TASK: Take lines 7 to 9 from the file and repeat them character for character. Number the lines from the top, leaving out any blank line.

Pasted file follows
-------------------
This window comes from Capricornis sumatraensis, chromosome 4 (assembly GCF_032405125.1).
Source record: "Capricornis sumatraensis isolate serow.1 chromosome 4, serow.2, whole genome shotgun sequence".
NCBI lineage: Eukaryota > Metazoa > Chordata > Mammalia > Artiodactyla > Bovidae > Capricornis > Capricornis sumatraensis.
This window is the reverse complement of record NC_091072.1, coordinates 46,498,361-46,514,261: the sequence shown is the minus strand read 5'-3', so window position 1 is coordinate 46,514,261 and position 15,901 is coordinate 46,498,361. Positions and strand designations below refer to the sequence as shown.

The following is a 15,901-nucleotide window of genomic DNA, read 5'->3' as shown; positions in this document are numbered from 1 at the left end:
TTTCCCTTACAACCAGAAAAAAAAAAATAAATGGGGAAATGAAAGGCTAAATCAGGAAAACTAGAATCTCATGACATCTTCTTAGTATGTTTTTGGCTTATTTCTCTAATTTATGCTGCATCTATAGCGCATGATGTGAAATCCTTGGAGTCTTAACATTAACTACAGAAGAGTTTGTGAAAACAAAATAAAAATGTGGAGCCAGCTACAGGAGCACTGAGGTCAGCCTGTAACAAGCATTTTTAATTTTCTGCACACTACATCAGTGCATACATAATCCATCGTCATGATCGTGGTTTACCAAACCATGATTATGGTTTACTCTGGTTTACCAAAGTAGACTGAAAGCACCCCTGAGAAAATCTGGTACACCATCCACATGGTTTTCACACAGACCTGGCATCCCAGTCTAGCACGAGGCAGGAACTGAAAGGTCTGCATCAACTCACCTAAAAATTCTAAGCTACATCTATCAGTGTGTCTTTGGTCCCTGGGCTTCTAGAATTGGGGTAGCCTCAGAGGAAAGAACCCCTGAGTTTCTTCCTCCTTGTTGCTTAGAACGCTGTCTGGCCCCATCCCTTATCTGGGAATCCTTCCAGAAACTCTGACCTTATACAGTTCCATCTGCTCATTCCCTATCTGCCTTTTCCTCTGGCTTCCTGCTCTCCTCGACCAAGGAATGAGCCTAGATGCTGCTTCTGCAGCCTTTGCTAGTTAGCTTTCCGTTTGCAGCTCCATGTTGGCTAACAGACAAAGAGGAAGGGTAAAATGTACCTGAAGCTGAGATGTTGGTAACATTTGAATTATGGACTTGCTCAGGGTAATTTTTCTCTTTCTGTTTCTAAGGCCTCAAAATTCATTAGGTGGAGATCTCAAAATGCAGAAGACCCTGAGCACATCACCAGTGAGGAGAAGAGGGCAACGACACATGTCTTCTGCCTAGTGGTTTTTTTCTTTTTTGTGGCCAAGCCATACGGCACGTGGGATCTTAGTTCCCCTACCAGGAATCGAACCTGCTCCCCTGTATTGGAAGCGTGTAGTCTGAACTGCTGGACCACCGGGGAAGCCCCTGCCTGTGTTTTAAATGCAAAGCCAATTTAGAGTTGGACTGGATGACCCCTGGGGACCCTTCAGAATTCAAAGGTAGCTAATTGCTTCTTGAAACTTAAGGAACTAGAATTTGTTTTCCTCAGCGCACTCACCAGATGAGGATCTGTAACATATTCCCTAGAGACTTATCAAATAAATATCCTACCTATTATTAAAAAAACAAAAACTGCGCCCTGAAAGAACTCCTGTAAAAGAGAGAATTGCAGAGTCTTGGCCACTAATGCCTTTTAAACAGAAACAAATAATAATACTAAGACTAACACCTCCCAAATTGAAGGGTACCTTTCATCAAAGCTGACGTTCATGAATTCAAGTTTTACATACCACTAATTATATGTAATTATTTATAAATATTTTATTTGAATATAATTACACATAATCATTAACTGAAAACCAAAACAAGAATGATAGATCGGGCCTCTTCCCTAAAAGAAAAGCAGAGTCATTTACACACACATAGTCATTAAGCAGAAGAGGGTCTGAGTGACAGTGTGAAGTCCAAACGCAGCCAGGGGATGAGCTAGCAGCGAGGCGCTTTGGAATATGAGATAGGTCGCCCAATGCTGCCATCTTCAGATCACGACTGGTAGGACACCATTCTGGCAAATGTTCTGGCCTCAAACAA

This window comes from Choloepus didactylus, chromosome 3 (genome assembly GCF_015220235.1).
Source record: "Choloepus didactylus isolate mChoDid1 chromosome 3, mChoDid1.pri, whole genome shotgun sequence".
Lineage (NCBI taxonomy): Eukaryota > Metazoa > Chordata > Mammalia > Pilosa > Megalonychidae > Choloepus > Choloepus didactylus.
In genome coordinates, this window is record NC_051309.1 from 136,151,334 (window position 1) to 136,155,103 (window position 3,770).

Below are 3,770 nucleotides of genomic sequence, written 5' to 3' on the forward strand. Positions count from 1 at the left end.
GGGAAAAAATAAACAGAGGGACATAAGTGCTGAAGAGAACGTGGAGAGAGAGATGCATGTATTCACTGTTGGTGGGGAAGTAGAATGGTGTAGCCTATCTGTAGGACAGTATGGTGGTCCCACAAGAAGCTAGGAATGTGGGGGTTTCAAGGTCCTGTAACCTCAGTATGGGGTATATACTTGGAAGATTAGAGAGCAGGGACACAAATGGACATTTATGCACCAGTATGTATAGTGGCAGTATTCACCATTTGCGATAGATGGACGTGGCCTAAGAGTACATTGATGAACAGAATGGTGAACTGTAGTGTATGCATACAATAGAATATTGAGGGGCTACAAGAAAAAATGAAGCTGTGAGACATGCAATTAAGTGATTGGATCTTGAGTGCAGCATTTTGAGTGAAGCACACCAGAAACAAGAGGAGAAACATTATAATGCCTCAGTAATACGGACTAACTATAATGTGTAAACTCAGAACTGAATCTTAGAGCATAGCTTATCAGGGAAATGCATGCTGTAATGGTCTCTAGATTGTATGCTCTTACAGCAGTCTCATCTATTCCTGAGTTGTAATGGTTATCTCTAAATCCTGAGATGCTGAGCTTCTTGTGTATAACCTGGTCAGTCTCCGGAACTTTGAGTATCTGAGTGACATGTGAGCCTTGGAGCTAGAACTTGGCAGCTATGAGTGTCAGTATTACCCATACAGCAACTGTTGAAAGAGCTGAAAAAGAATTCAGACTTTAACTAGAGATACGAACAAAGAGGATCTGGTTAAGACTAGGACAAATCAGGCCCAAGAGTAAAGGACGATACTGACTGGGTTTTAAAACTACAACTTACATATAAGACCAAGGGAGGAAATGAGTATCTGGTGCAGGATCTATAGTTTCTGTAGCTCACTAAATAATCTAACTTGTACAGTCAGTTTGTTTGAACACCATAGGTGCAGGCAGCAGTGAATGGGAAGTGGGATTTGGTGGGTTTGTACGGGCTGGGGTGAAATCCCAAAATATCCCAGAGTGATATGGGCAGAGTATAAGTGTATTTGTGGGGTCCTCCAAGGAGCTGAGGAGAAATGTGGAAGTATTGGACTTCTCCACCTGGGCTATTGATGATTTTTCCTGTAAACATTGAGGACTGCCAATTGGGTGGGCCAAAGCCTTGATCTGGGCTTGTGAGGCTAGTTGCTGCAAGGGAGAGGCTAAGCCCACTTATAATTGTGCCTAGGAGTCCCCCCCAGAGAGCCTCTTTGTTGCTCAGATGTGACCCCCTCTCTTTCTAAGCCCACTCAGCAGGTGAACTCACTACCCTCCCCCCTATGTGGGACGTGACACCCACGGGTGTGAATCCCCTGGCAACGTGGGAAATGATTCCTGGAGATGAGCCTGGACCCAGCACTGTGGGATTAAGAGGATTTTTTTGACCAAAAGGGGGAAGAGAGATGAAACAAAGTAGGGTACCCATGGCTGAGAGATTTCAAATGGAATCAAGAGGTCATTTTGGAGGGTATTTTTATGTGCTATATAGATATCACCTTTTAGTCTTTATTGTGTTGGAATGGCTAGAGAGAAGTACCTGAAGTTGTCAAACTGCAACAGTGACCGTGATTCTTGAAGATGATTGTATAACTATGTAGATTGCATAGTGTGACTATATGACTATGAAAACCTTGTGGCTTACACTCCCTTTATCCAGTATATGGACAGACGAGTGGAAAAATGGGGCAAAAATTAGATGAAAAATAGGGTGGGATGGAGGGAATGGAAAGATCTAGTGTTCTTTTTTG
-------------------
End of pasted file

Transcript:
This window comes from Choloepus didactylus, chromosome 3 (genome assembly GCF_015220235.1).
Source record: "Choloepus didactylus isolate mChoDid1 chromosome 3, mChoDid1.pri, whole genome shotgun sequence".
Lineage (NCBI taxonomy): Eukaryota > Metazoa > Chordata > Mammalia > Pilosa > Megalonychidae > Choloepus > Choloepus didactylus.